n+=inf{n/Sn>0}.

Theorem 2   For uÎC, such that |u|<1, there exist f+(u,.), f-(u,.) such that
1. 1
1-uE(e
 -x X
)
= f+(u,x)f-(u,x),      Â (x)=0.     (5)

2. The function f+(u,.) [resp. f-(u,.)] is analytic on {Â (x) > 0} [resp. {Â (x)< 0}], continuous, bounded away from 0 and ¥ on {Â (x)³ 0} [resp. {Â (x)£ 0}]. Moreover
 lim Â (x)® +¥
f+(u,x)= 1.
Such a decomposition is unique.

The following corollary is the probabilistic interpretation of the above theorem.
Corollary 1   The functions of the Wiener-Hopf factorization can be expressed as
f+(u,x)
=
1
1-E(u
 n+
e
-x S
 n+

)
,
|u|<1,   Â (x)³ 0,
f-(u,x)
=
1
1-E(u
 n-
e
-x S
 n-

)
|u|<1,   Â (x)£ 0.
Thus, if we are able to decompose the function 1/(1-uE(e-x X)), the joint distributions of (n+,Sn+) and (n-,Sn-) are known through their Fourier-Laplace transforms, E(un+e-x Sn+), E(un-e-x Sn-).

## 4   The main results

Using theorem 1, one can prove the proposition about the tail distribution of the maximum of the random walk during an excursion.
Proposition 2   If the following conditions are satisfied,
• E(X1)<0, P(X1>0)>0 and X1 is non arithmetic;
• There exists q>0 such that E(eq X1)<+¥;
• E(|X1|eg X1)<+¥, where g is the positive solution of E(eg X1)=1;
then
 lim x® +¥
e
 g x
P ( Mexc³ x ) = Cexc =
P(n+=+¥)(1-E(e
g S
 n-

))
g E(X1e
 g X1
) E(n+e
g S
 n+

1
 {n+<+¥}
)
.

Notice that to make the constant Cexc explicit, one has to know some functionals of n+, n-. This is the place where the Wiener-Hopf decomposition is useful.

At that point cases 1 and 2 of our program are solved. For point 3 it remains to integrate these results. This gives our final theorem.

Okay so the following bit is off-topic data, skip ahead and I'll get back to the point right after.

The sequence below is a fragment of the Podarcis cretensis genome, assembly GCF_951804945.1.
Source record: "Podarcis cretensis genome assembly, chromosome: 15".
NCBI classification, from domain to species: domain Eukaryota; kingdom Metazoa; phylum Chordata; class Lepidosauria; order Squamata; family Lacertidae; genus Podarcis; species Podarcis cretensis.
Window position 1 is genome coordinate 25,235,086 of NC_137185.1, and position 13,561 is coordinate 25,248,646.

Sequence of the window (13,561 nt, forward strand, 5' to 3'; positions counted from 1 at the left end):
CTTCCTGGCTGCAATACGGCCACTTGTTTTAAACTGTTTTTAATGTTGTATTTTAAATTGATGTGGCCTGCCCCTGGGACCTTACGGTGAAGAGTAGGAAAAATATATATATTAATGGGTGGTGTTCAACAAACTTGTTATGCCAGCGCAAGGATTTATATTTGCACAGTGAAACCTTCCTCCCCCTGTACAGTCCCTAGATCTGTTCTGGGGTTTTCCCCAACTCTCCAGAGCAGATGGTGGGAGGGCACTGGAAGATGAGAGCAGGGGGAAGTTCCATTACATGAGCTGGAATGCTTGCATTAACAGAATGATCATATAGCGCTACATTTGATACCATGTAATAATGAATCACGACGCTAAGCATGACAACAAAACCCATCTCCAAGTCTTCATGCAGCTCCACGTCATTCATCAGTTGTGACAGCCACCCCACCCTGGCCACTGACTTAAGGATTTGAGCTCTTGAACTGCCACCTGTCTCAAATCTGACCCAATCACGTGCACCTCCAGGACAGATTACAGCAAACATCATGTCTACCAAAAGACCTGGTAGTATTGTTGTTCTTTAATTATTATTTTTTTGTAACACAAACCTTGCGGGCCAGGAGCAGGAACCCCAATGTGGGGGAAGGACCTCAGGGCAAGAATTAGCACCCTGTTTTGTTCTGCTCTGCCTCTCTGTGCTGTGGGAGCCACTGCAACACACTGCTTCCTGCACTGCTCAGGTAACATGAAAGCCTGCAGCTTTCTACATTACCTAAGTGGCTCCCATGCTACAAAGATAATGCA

Theorem 3   Under the hypotheses of the proposition 2, there exist two constant K,l such that
 lim n® +¥
P(M(n)-
log(n)
l
£ x)=e
-Ke
 -l x

.

## References

[1]
Asmussen (Søren). -- Applied Probability and Queues. -- John Wiley & Sons, Chichester, 1987, Wiley Series in Probability and Mathematical Statistics.

[2]
Feller (William). -- An introduction to probability theory and its applications. -- John Wiley & Sons, New York, 1971, 2nd edition, vol. II.

[3]
Iglehart (Donald L.). -- Extreme values in the GI/G/1 queue. Annals of Mathematical Statistics, vol. 43, n°2, 1972, pp. 627--635.

[4]
Karlin (Samuel) and Altschul (Stephen F.). -- Methods for assesing the statistical significance of molecular sequences features by using general scoring schemes. Proceedings of the National Academy of Sciences of the USA, vol. 87, 1990, pp. 2264--2268.

[5]
Karlin (Samuel) and Dembo (Amir). -- Strong limit theorems of empirical functionals for large exedances of partial sums of i.i.d. variables. Annals of Probability, vol. 19, n°4, 1991, pp. 1737--1755.

This document was translated from LATEX by HEVEA.